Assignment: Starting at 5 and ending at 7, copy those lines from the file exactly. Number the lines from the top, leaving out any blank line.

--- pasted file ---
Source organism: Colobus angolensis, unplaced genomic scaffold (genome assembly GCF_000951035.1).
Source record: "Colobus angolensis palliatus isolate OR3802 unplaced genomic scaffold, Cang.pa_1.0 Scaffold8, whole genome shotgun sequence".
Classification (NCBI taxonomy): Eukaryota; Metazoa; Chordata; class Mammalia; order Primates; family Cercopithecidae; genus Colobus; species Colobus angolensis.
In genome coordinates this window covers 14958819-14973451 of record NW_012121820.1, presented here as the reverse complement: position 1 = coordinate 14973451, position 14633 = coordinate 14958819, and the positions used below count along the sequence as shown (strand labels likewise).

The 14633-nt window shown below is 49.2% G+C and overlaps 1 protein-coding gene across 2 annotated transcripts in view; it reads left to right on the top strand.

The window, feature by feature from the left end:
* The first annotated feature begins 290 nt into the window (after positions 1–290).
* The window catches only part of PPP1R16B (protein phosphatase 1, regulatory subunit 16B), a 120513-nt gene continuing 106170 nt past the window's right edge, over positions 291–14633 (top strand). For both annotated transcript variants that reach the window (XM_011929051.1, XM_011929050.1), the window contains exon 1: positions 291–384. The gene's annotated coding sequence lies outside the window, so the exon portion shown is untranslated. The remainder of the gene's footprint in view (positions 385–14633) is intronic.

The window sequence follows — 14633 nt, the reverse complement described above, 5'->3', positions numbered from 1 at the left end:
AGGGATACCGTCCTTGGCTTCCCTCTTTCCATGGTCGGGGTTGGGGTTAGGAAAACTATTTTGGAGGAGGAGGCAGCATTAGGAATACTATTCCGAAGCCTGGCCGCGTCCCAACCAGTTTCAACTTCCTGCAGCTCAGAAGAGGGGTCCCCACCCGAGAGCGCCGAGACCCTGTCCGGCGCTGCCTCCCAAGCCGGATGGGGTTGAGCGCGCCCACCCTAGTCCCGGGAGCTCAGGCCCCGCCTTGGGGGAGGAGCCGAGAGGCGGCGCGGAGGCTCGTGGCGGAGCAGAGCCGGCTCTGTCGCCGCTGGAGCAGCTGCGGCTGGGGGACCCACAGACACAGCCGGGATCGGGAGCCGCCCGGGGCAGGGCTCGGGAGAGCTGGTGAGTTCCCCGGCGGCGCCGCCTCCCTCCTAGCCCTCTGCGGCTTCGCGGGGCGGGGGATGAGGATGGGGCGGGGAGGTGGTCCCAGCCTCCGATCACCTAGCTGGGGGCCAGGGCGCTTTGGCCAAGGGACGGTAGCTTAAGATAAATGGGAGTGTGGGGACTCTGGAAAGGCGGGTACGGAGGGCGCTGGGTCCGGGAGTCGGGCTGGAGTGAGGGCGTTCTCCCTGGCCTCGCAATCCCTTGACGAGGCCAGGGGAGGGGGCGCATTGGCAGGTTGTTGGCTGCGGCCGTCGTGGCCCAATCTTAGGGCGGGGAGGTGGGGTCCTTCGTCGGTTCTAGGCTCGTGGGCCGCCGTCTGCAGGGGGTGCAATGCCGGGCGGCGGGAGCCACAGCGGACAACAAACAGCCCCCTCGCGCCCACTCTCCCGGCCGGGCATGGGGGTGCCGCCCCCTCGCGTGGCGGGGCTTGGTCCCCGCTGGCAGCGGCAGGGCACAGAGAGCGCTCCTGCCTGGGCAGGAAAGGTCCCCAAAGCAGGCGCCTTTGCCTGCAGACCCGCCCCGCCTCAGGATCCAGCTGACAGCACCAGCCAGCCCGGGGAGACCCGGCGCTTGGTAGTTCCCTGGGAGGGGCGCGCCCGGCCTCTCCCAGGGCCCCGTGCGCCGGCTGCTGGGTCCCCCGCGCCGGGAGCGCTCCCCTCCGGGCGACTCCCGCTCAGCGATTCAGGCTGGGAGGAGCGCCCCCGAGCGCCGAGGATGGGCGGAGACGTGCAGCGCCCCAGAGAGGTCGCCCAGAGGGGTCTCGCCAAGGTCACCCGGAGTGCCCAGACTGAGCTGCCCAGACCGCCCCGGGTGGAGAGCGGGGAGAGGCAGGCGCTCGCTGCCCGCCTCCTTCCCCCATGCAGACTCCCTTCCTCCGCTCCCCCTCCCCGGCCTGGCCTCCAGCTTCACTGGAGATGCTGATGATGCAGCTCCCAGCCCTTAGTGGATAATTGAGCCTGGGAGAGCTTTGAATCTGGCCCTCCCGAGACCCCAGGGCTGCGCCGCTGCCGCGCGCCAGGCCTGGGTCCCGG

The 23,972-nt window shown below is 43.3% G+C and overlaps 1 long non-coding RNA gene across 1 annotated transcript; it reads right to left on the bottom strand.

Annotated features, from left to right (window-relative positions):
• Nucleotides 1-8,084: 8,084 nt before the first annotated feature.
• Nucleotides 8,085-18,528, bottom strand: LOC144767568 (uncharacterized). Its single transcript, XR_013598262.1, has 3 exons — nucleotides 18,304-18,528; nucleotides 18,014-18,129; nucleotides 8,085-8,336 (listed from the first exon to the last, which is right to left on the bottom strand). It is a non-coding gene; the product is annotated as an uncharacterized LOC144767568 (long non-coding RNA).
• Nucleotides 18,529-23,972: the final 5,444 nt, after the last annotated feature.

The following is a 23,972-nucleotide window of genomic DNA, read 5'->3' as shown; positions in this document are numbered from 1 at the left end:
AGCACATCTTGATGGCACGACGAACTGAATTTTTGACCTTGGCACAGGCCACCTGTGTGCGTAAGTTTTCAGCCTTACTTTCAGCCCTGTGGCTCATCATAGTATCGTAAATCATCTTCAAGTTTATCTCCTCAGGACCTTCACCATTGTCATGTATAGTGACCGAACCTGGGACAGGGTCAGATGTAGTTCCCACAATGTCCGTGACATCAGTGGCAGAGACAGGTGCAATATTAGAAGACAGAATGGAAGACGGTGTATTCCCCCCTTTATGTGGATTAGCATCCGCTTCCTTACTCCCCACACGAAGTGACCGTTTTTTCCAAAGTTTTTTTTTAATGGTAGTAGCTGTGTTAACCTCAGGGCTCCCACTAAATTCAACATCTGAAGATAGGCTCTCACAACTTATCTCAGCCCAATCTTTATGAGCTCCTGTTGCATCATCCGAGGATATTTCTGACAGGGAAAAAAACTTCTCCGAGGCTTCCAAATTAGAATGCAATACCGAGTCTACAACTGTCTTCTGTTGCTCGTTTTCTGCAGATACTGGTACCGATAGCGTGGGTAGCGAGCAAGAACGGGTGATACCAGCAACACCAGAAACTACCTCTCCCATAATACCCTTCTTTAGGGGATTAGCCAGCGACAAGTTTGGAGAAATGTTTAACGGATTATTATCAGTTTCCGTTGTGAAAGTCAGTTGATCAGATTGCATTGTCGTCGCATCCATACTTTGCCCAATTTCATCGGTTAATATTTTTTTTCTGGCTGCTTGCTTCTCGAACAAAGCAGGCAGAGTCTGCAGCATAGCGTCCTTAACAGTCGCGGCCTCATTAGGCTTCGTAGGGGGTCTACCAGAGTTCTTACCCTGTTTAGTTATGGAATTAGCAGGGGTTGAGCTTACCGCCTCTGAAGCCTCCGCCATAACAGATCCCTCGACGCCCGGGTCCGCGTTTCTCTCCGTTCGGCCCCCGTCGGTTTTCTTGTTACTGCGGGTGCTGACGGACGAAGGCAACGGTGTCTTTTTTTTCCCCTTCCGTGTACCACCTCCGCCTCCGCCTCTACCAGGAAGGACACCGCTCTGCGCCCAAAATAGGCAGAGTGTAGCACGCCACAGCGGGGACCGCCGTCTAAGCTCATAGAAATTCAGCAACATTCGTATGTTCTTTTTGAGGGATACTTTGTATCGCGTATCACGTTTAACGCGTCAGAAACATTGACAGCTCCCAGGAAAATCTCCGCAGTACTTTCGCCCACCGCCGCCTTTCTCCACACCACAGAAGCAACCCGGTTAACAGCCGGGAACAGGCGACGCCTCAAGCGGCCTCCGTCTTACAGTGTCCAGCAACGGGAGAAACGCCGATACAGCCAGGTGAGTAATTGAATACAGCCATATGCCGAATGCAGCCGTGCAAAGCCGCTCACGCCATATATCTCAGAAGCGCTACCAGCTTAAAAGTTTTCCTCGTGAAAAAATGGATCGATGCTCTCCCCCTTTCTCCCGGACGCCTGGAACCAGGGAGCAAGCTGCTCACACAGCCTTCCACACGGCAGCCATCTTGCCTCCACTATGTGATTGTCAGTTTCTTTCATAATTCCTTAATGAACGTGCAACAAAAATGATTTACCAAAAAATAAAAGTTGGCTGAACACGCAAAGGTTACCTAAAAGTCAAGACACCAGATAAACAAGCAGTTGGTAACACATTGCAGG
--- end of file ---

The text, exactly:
The 14633-nt window shown below is 49.2% G+C and overlaps 1 protein-coding gene across 2 annotated transcripts in view; it reads left to right on the top strand.

The window, feature by feature from the left end:
* The first annotated feature begins 290 nt into the window (after positions 1–290).